Eliza writes Lucy to tell her of the previous day’s excitement. Yesterday, just as Major Sanford arrived to take Eliza to the ball, Reverend Boyer called for a surprise visit. Eliza “blushed and stammered” in Boyer’s presence, though she doesn’t understand why. While she certainly “respects and esteems” Reverend Boyer, “these are calm passions” that do not elicit such reaction. Furthermore, she was not aware “of any impropriety of conduct” which would make her feel ashamed. Her date with Major Sanford was surely not inappropriate and he is “a man of fortune, fashion, and for ought [Eliza] knew, of unblemished character.” Reverend Boyer, however, seemed “disconcerted” with Major Sanford’s presence.
Eliza doesn’t feel like her behavior is inappropriate because it isn’t. She is merely getting to know Sanford, a man of style and high social standing. Boyer is obviously “disconcerted” because he fancies Eliza a potential wife and he is jealous that she is spending time with another man; however, Eliza’s behavior suggests that she is more attracted to Boyer than she admits. She doesn’t want to be attracted to him—he represents marriage and oppression—yet she “blushes.”
Eliza had a lovely time with Sanford at the ball, and he had asked to see her again in the morning. It is now almost breakfast, and Eliza is sure he will be arriving soon. Last night, when Eliza returned home, she found the General and Mrs. Richman waiting in the parlor. Mrs. Richman asked how Eliza liked Sanford, and Eliza responded that she found him to be “a finished gentleman.” Eliza asked Mrs. Richman if she agreed, and she claimed she did not. “No, my dear,” Mrs. Richman said, “in my opinion, he falls far below it; since he is deficient in one of the great essentials of the character, and that is, virtue.”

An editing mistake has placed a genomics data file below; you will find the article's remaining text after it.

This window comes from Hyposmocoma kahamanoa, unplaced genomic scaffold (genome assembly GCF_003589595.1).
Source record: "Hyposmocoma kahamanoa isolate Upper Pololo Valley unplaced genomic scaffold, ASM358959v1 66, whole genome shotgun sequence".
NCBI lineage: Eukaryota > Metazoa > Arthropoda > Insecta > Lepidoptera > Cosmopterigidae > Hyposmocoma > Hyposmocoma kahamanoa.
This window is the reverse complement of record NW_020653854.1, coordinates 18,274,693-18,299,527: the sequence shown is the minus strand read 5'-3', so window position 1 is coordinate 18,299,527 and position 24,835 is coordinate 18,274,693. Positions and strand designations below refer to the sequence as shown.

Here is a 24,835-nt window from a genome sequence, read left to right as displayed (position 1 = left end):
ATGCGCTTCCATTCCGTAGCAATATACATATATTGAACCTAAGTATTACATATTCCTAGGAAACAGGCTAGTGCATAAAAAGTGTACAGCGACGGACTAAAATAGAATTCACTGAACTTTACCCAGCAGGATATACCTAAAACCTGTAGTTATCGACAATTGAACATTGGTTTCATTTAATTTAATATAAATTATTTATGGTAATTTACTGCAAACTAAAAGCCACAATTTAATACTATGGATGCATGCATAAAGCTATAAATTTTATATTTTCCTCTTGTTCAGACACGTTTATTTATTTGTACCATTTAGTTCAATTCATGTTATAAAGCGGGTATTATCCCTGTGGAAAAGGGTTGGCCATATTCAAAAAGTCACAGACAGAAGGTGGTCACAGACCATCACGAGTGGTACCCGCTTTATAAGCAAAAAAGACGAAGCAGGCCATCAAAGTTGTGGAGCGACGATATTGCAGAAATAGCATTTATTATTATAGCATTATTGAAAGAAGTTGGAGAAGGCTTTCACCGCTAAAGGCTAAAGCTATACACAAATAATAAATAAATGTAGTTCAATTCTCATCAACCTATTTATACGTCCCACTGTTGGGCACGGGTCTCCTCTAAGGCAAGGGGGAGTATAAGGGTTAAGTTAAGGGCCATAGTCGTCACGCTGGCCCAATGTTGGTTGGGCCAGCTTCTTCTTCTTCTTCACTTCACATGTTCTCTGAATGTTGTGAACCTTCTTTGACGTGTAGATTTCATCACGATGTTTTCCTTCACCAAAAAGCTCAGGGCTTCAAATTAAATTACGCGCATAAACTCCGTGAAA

Eliza’s friends appear eager to warn her about Sanford’s reputation; however, it is strange that they wait until after Eliza’s date. Mrs. Richman had the opportunity to warn Eliza when she ignored her in the parlor the day before, yet she didn’t. If Mrs. Richman is truly concerned about Eliza’s reputation and virtue (and not merely looking for another reason to criticize her), she surely would have warned her sooner.
“Must I then become an avowed prude at once; and refuse him admission, if [Major Sanford] call, in compliance with the customary forms?” Eliza asked Mrs. Richman. “By no means,” Mrs. Richman responded, but Eliza must be careful. “A man of Major Sanford’s art can easily distinguish between a forbidding, and an encouraging reception,” she warned. Eliza tells Lucy that she is “astonished” and “mortified.” She enjoys Major Sanford’s company, “but virtue and prudence forbid it.”
Mrs. Richman implies that Sanford can discern between women he can seduce and women he can’t, and she insinuates that Sanford believes he can seduce Eliza, otherwise he would not have taken her to the ball. This is a direct insult to Eliza’s virtue, something society tells her must be protected.